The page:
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July 4-10, 2007

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News Briefs

By Patricia Lynn Henley

We, the jury

The citizen-volunteers responsible for independently reviewing local government agencies recently finalized their 2006-'07 efforts in Marin, Napa and Sonoma counties. These Grand Jury reports cover everything from fingerprinting school volunteers to wastewater usage, open-space planning, services for an increasingly aging population and more.

The Marin County Grand Jury provides thumbs-up reports on the county treasurer's office, underpublicized local vocational education efforts and the county's disability retirement process. It issued wake-up calls about potential costs for retired county employees and the growing senior population in general. Statewide, 10 percent of residents are 65 or older; in Marin County it's 14 percent, which is projected to rise to 17 percent by 2030. The Grand Jury also reviews four charter schools and lists potential challenges at the College of Marin, as well as recommending that the county delay its plans for a $71 million Health and Wellness Center in the Canal District in order to do more in-depth review and planning.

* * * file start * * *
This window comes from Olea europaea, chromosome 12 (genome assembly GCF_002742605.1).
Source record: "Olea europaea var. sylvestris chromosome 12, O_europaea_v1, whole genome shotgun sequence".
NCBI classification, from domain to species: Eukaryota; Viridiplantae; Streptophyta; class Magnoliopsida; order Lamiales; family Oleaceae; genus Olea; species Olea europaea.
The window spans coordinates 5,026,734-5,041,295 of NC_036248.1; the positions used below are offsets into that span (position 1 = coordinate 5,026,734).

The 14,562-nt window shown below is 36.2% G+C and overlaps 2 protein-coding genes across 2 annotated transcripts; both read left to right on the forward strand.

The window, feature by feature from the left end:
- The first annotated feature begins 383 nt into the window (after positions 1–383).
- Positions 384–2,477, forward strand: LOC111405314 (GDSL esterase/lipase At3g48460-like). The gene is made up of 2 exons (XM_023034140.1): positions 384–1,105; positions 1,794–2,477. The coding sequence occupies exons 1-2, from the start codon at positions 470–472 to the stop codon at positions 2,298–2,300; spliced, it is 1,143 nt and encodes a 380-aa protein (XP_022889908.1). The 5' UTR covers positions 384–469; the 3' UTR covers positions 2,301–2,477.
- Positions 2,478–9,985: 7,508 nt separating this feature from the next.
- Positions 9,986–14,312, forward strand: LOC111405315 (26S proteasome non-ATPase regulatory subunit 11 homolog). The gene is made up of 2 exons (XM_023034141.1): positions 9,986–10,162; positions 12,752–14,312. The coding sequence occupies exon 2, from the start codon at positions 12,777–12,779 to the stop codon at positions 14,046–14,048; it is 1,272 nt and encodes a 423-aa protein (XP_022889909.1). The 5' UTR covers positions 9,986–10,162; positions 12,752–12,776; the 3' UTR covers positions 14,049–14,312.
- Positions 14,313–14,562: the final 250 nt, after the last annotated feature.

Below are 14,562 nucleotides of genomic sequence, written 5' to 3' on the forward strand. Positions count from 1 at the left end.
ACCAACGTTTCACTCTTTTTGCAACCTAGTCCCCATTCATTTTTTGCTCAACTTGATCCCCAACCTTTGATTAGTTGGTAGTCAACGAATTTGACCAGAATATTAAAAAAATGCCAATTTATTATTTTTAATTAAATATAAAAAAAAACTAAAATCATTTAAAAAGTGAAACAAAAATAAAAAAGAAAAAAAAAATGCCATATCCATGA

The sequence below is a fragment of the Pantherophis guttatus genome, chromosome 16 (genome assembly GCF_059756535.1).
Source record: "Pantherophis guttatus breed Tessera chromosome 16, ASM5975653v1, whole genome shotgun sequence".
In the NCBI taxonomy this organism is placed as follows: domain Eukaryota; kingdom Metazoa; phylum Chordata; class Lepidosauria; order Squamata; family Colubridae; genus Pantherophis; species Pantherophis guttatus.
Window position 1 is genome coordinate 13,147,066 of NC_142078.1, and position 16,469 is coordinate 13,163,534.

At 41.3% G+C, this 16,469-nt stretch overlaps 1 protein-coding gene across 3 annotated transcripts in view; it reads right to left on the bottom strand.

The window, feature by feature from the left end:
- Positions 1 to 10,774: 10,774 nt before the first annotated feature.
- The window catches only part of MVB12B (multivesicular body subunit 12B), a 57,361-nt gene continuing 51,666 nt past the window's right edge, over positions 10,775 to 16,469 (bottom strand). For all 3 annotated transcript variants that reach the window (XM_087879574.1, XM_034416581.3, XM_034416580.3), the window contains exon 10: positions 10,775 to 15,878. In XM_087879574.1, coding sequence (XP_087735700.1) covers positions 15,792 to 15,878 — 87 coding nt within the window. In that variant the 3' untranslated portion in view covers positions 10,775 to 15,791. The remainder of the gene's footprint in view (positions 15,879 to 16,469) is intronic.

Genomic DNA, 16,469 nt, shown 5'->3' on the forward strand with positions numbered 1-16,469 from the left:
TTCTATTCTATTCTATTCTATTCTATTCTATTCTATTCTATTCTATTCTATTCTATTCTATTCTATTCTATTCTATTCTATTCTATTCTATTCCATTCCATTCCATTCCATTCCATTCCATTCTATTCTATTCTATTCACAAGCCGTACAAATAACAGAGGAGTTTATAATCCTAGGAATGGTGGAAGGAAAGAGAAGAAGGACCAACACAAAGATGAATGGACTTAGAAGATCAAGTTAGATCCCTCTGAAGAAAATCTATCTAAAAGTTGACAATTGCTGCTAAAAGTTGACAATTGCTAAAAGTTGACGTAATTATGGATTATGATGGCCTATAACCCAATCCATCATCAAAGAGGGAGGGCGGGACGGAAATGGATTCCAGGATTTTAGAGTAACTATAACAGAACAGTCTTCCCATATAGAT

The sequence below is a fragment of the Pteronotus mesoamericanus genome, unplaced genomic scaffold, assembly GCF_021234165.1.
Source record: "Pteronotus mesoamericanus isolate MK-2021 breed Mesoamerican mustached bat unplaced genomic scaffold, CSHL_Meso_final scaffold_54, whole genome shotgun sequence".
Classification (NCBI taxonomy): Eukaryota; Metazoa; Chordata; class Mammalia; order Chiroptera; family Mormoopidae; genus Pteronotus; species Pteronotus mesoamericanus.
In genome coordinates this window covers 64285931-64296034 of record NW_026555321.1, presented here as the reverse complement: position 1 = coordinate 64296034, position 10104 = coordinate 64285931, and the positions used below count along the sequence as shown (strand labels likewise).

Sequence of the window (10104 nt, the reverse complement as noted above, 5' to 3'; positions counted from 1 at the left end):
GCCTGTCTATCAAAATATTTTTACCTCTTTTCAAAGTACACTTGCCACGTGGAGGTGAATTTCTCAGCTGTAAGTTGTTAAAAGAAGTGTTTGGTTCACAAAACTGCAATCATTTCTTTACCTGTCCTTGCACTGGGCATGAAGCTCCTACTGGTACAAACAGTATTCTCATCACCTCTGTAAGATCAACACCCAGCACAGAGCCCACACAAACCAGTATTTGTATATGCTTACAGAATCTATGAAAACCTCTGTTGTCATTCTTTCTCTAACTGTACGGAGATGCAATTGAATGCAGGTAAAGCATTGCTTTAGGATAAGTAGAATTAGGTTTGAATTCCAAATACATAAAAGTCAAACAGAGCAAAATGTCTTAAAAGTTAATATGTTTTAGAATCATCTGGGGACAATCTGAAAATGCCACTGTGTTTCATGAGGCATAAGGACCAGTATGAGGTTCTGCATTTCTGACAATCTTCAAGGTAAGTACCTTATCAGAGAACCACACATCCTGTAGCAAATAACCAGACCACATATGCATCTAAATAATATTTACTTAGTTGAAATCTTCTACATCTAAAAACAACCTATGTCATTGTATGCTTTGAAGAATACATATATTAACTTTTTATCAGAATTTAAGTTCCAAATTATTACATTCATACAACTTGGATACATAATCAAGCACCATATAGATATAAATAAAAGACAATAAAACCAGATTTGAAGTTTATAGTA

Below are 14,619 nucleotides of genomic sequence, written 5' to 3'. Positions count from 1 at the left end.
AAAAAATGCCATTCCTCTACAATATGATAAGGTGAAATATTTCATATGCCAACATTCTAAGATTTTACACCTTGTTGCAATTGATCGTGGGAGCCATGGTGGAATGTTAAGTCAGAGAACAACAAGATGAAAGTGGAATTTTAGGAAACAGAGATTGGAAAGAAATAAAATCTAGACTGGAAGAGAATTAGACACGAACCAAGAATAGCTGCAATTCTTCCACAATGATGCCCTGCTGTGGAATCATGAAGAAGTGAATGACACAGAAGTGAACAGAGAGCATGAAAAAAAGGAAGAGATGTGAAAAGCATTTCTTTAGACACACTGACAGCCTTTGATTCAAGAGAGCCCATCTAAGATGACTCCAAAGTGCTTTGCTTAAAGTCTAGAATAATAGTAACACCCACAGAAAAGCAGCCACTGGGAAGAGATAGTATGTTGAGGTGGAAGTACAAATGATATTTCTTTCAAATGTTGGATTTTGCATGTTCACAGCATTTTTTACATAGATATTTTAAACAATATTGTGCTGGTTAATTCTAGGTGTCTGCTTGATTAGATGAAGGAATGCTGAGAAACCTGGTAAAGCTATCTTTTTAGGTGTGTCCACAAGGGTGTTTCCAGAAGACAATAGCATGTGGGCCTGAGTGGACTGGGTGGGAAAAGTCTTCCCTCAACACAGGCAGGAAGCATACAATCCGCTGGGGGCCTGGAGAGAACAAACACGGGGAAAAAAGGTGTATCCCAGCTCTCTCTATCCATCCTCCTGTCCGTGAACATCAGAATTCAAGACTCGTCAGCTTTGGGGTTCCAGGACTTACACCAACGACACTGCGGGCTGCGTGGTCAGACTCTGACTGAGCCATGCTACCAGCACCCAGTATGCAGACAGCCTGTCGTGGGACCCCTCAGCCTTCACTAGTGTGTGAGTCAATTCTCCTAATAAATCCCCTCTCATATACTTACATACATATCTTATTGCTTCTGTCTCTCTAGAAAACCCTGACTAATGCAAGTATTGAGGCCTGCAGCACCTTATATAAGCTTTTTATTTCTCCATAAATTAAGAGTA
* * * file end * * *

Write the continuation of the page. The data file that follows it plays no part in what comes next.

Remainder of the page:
In Napa, the 2006-'07 Grand Jury report reviews improvements to the county's child-welfare system, recommending hiring more bilingual staff members and citing an "urgent" need for respite babysitting for foster parents. The group also suggests that the Napa County Sheriff's office should control the county jail to allow more accountability and cross-training; finds that the Hope Center for the homeless in downtown Napa is inadequately funded; provides a fairly favorable review of the Napa Sanitation District; and found no truth in rumors about mishandling of student funds at St. Helena's Robert Louis Stevenson Middle School.

Perhaps one of the more controversial recommendations is the Sonoma County Grand Jury's suggestion that local schools should fingerprint all volunteers. Some applaud the increased security, but others say it isn't practical. The grand jury report also reviews four law enforcement-related citizen deaths between August and December 2005, and decides they were followed by thorough, detailed investigations.

In other topics, the grand jury says more oversight is needed on the number and legal status of local billboards; there's no overall plan for managing groundwater, surface water and wastewater disposal; all county employees, not just first-responders, should be trained in emergency procedures; and Santa Rosa Junior College may put too much emphasis on diversity in its hiring practices. The report also recommends hiring more correctional officers and creating a comprehensive long-range plan for the open-space district


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